Can a Balloon Cure a Sinus Infection?

FRESNO, Calif. (KFSN) -- Sneezing, watery eyes, stuffy head. If you've ever had a sinus infection, you know how miserable they can be. Chronic sinus infections affect more than 28 million Americans. Now, instead of surgery, some doctors are using a balloon to clear the air.

Marcey Walsh is training for a big hike. One year ago, she could barely get out of bed. Her sinuses really slowed her down, with constant infections.

"I would have one and it would come back three weeks later, and it would come back again," Walsh told Ivanhoe.

Instead of sinus surgery, Walsh's doctor used a device to perform what's called balloon sinuplasty.

Walsh commented, "I mean, having something put up your nose is not something you look forward to."

Doctors insert the device into the sinus opening and the balloon expands inside the nose. This restructures the tissue, opening up the passageways.

Scott Powell, M.D., Ear, Nose and Throat Specialist at Tampa Bay ENT said, "We're able to really change the dynamics, because we're not hurting the tissue. It's very minimally invasive and it really changes how we can address things."

Dr. Powell says the balloon clears the sinus pathways so the common cold won't turn into a severe infection that requires antibiotics.

"I have a life again. I remember a year where I just laid in bed feeling so little energy that I couldn't even get up," Walsh explained.

Now that her sinus problems have taken a hike, she's ready to get back on course.

Dr. Powell says the sinus path will stay open permanently after the balloon sinuplasty, as long as other inflammation issues are addressed. The procedure takes about 45 minutes and can be performed in the doctor's office.


Can a Balloon Cure a Sinus Infection? -- Research Summary

BACKGROUND: Sinusitis, or sinus infection, is a condition where the sinuses are inflamed. According to the CDC, over 28 million people have been diagnosed with sinusitis in the United States. The condition is very common and can be diagnosed as acute or chronic. Though both acute and chronic sinusitis have almost the same symptoms, acute sinusitis usually only lasts up to four weeks and is typically caused by a bacteria, while chronic sinusitis can last 12 weeks, or longer. Sinusitis can be caused by several conditions such as nasal polyps, allergies, face trauma and certain diseases like HIV or cystic fibrosis. Symptoms include reduced sense of smell and taste, mucous drainage from the nose and down the back of the throat, congestion, ear pain, cough, and sore throat. Though fever is associated with acute sinusitis, it is not a common symptom of chronic sinusitis. (Source:,,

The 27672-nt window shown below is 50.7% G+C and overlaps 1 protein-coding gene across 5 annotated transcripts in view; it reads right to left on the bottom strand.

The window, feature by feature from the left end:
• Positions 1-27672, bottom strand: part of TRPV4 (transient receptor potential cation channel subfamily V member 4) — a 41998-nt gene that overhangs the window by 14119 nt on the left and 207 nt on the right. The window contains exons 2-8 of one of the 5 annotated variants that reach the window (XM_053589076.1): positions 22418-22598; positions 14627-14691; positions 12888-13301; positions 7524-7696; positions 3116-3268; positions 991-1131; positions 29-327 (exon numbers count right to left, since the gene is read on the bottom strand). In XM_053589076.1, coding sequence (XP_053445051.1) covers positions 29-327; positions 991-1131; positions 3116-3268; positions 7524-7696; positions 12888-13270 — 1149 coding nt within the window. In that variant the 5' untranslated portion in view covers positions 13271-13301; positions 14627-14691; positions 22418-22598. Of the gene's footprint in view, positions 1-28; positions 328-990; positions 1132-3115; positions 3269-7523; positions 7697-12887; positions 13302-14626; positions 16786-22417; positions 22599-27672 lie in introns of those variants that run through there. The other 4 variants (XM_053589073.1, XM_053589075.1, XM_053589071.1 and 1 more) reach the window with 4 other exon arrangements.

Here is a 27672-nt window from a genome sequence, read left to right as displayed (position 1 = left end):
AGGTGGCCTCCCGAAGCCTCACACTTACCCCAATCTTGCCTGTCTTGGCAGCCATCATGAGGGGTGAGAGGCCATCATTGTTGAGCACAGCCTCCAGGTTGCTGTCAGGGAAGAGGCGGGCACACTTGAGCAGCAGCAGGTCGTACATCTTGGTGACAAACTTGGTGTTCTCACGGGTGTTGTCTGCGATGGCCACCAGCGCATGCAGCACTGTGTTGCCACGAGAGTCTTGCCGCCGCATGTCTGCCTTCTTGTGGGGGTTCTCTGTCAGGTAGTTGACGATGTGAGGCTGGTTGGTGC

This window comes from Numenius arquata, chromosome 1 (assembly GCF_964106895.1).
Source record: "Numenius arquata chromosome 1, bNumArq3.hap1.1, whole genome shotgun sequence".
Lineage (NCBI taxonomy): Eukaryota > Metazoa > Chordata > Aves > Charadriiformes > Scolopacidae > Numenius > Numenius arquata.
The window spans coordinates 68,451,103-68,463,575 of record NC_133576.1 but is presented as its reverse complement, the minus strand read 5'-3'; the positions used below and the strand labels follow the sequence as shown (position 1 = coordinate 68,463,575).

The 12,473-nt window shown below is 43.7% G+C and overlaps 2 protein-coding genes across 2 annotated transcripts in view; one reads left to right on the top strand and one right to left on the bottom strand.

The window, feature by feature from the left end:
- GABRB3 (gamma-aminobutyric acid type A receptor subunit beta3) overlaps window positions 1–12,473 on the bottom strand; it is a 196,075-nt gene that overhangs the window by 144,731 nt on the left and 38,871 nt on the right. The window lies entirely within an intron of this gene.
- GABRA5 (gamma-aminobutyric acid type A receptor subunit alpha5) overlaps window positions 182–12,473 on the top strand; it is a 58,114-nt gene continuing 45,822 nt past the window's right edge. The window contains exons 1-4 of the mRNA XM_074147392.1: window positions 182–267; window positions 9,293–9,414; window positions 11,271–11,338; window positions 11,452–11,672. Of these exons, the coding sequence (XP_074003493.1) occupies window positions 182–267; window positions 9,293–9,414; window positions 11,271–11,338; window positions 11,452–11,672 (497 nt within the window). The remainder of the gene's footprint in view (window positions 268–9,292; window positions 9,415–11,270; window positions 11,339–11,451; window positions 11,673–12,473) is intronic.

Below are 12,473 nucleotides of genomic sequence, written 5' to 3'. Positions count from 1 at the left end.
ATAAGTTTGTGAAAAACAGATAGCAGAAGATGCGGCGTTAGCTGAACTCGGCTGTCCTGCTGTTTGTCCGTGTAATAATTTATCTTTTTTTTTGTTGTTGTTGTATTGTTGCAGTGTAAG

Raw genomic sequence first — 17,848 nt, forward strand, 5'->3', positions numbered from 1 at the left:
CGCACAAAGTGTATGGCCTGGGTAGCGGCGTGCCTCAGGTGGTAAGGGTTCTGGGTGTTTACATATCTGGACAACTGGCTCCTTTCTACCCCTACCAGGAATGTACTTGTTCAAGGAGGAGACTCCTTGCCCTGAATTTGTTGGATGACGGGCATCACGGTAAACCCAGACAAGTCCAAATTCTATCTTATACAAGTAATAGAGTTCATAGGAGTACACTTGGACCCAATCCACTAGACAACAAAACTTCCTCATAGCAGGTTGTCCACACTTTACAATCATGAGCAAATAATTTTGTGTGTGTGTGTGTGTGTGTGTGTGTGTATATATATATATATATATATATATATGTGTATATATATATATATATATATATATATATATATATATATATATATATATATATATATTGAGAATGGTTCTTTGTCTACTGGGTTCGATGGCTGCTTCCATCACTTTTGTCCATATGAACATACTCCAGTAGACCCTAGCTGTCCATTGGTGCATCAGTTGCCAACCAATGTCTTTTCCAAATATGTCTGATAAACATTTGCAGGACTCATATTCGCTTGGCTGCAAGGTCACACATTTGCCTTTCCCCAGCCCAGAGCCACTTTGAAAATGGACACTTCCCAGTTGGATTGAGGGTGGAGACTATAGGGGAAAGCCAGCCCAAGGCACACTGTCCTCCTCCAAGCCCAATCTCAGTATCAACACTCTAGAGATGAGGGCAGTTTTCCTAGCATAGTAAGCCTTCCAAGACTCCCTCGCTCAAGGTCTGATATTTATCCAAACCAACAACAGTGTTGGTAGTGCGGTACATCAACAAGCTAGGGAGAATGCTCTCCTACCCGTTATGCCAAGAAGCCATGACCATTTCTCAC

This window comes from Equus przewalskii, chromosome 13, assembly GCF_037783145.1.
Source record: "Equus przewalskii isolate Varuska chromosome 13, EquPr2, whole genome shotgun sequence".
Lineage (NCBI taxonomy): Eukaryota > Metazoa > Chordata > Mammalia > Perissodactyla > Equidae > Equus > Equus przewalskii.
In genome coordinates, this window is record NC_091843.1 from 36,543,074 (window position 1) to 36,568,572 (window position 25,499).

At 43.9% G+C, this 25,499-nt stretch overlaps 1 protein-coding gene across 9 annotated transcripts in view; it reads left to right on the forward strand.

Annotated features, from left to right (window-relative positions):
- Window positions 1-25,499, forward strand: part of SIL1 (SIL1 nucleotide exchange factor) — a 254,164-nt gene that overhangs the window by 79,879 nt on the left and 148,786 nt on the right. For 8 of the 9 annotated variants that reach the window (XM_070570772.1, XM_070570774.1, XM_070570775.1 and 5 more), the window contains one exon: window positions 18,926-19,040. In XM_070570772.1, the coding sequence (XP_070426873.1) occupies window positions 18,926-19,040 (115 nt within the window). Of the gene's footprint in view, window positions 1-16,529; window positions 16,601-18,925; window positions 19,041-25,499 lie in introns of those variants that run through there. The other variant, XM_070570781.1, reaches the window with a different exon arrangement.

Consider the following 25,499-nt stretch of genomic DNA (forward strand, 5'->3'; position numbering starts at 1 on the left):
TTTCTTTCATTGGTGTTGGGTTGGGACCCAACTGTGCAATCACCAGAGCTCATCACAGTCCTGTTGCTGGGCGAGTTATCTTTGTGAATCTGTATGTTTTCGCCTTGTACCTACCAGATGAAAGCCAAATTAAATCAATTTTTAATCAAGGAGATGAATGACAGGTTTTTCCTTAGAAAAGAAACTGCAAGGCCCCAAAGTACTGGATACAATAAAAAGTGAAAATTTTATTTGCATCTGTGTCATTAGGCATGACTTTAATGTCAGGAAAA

TREATMENTS: According to the American Academy of Allergy, Asthma and Immunology, up to 70 percent of acute sinusitis cases improve without any prescribed medications. Usually acute sinusitis is caused by a bacterial infection and can be helped by antibiotics, unlike chronic sinusitis. For chronic sinusitis, intranasal corticosteroid sprays, allergy shots or endoscopic sinus surgery may help in reducing the severity of the symptoms. When the lining of the sinuses is affected by viruses or bacteria, it can depress the immune system and cause inflammation, so the main goal of the treatments prescribed for sinusitis is to reduce the amount of inflammation in the nasal passages. (Source:,

NEW TECHNOLOGY: A development in treating sinusitis is Balloon Sinuplasty (BSP), a safer and less invasive alternative to sinus surgery. The procedure does not use any cutting or removal of the bones or tissue in the nasal passages. Instead, a flexible balloon catheter is inserted into the sinus by an ear, nose and throat doctor and inflated to expand the sinus passage. Once the balloon is inflated, it allows the walls of the sinuses to open without damaging the delicate tissue. Currently over 380,000 sinusitis patients have been treated with the balloon sinuplasty surgery with improvement in quality of life and sinus symptoms. Because the surgery is less invasive, patients typically return to normal activity within two days. Scott Powell, M.D., Ear, Nose and Throat Specialist at Tampa Bay ENT, has performed this procedure on sinusitis patient, Marcey Walsh. Marcey suffered from several sinus infections but the balloon procedure has helped her regain control of her sinuses. Dr. Powell said the procedure can be done in the doctor's office and only takes about 45 minutes to complete. (Source: Scott Powell, MD,

Brittany George



Can a Balloon Cure a Sinus Infection? -- Doctor's In-depth Interview

Can you explain how sinuplasty works?